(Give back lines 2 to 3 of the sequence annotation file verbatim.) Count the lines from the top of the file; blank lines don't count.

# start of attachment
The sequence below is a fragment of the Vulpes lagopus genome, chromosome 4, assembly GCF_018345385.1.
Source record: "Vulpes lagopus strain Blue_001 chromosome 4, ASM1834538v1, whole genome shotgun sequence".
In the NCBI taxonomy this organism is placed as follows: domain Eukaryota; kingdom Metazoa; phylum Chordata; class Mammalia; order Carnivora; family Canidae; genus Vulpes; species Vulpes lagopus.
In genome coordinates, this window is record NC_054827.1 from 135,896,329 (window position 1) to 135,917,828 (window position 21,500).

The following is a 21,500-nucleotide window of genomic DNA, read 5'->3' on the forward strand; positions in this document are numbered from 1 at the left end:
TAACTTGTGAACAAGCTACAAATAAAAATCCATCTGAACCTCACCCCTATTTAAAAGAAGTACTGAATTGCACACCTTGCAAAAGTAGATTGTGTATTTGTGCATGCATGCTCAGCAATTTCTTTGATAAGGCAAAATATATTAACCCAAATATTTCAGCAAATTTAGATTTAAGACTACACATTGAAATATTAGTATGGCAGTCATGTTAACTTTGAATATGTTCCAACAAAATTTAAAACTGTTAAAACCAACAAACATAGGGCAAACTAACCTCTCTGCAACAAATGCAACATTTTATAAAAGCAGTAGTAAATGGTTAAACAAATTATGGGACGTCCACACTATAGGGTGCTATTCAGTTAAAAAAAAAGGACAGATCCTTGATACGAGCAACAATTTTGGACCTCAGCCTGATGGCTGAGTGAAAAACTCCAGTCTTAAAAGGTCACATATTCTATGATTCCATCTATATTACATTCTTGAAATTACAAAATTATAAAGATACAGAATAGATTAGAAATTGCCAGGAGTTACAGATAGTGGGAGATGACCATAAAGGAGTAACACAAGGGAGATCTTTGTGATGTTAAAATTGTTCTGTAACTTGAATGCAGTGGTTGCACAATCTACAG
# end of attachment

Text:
Source record: "Vulpes lagopus strain Blue_001 chromosome 4, ASM1834538v1, whole genome shotgun sequence".
In the NCBI taxonomy this organism is placed as follows: domain Eukaryota; kingdom Metazoa; phylum Chordata; class Mammalia; order Carnivora; family Canidae; genus Vulpes; species Vulpes lagopus.